The artifacts recovered in the course of the excavations were foremost ceramics, rarely complete vessels and lamps, and potsherds. The ceramics from Khirbet al-Mafjar were studied by Baramki in 1944 and by Whitcomb in 1988. Those vessels and sherds were apparently only from the palace complex and ranged from the Umayyad through Mamluk period, with only very relative divisions into chronological sub-phases. The new research will attempt to refine the type distinctions, particularly from the early phases (Umayyad, Umayyad/Abbasid transition, Abbasid) and from the later phases (late Abbasid, Fatimid). Absent up to now are any locational observations which might be used for functional attributions.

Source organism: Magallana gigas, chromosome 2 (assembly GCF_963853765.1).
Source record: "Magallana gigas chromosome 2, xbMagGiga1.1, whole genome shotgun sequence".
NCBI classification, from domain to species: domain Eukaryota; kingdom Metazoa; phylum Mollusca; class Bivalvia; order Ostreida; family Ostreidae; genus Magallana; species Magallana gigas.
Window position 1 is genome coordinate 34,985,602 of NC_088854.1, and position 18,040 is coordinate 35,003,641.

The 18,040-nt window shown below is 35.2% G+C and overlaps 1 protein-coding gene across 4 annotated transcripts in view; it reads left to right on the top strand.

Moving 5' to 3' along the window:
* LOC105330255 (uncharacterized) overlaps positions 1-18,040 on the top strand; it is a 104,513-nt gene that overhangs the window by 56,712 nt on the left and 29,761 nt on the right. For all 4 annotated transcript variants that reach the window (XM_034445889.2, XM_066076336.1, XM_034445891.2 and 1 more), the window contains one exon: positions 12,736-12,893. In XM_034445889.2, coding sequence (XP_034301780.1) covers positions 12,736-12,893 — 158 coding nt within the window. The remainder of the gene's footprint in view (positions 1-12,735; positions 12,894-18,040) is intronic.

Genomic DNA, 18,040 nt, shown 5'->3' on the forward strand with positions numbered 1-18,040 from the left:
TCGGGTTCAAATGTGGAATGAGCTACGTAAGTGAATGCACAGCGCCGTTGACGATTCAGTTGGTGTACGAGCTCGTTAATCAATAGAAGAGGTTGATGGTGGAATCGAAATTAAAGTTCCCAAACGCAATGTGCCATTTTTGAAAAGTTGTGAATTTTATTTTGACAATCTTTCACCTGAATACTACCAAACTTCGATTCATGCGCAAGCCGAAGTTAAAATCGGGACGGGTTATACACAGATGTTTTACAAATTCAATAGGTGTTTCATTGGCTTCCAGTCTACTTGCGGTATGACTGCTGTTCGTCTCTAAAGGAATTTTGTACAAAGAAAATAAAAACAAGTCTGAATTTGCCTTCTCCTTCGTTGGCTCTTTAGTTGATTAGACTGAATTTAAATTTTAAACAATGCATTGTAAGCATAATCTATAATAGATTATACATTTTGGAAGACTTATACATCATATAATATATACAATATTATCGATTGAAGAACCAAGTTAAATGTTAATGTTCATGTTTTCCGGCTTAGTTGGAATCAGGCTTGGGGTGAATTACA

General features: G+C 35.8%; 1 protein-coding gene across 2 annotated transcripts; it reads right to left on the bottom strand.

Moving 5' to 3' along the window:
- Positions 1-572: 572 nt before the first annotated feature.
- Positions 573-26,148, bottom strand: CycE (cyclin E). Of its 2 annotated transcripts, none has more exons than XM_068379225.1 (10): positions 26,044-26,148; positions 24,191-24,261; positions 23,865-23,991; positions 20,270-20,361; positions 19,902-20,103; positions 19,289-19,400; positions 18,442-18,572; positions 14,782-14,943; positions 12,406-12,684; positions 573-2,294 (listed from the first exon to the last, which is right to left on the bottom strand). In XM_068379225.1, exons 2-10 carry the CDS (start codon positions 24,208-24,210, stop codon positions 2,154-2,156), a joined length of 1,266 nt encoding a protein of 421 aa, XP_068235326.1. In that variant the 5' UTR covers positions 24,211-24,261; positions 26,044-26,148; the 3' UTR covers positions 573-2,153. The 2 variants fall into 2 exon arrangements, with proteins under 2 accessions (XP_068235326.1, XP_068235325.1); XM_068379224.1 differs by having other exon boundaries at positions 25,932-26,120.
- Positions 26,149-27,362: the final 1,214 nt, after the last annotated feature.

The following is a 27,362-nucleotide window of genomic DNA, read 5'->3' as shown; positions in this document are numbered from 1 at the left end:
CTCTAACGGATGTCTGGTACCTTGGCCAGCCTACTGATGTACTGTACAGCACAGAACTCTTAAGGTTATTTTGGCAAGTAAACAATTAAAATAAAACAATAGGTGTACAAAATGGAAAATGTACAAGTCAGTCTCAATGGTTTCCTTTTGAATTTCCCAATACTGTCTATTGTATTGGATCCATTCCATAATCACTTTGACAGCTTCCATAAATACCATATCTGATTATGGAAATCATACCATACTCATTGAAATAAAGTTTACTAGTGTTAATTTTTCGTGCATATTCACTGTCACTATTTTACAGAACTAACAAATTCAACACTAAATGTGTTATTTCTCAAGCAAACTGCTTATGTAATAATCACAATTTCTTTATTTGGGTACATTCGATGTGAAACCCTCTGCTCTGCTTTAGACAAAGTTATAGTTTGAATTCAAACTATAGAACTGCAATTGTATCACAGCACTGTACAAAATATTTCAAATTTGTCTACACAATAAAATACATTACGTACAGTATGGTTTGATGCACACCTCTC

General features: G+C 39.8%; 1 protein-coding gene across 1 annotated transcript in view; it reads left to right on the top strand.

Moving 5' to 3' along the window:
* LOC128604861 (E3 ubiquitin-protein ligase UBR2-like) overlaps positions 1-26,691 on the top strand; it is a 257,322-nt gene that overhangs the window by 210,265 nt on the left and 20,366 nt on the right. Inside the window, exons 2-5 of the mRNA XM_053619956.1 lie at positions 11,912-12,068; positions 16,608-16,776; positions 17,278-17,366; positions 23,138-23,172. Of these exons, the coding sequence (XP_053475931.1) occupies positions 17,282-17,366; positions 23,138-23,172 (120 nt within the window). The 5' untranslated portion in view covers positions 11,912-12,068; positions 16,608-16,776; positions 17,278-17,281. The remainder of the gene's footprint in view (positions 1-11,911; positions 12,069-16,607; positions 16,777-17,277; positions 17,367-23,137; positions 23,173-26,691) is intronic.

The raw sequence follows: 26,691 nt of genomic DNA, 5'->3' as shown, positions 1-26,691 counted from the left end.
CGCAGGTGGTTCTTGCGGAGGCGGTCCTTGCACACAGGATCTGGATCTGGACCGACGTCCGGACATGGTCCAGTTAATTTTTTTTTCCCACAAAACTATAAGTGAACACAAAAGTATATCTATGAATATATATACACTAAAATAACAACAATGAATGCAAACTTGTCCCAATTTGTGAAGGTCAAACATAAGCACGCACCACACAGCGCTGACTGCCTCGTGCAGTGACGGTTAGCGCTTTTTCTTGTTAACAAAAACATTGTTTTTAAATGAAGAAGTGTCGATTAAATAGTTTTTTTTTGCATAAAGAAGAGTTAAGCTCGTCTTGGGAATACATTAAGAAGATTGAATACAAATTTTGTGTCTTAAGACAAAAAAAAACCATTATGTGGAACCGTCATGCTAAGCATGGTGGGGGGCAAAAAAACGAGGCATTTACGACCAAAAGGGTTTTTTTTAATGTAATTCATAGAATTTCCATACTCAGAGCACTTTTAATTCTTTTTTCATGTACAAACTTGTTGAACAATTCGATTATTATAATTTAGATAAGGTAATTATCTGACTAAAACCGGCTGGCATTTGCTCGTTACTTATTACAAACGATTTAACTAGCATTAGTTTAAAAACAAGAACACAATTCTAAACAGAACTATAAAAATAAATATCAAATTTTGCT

A surprising number of coins, many of Umayyad and Abbasid issues, were found. The numismatics of the earlier excavations seem totally unknown. Likewise, finds of buttons and beads, metal and glass implements were hardly mentioned in earlier reports. The discoveries from the baulk in 3400 suggest that such small items may be recovered and that burnt areas may yield organic materials, such as seeds and basketry. Happily this valuable evidence has not been contaminated with the distraction of precious metals.